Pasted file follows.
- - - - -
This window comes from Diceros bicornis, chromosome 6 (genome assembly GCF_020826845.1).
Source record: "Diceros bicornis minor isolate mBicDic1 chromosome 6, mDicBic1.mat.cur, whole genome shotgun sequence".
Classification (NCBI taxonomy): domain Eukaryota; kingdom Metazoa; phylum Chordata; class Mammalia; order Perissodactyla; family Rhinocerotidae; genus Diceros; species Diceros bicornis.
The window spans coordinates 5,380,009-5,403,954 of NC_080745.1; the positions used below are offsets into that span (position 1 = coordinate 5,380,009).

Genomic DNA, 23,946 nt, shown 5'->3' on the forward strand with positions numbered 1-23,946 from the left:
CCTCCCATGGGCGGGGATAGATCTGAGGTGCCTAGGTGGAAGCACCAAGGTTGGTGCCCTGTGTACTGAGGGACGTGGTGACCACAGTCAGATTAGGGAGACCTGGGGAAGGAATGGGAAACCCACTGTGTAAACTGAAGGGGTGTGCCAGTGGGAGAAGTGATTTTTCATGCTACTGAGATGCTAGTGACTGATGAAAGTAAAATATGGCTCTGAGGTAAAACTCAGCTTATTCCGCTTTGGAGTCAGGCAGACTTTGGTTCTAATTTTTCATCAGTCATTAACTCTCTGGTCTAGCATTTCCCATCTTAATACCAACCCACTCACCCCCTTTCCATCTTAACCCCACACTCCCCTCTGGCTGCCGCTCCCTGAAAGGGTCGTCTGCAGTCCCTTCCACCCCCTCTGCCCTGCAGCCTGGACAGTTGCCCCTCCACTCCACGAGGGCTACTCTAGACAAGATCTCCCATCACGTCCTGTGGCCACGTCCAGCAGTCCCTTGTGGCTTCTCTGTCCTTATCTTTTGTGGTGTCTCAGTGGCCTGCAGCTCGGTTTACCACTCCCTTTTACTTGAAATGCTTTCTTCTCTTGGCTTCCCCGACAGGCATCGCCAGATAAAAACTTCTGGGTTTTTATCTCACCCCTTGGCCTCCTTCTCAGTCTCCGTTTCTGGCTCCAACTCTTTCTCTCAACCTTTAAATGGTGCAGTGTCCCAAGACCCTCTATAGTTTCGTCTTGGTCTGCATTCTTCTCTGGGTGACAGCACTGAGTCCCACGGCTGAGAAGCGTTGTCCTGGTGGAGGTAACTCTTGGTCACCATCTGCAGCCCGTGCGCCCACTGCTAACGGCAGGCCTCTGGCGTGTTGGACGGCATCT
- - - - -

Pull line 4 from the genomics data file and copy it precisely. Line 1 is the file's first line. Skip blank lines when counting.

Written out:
The window spans coordinates 5,380,009-5,403,954 of NC_080745.1; the positions used below are offsets into that span (position 1 = coordinate 5,380,009).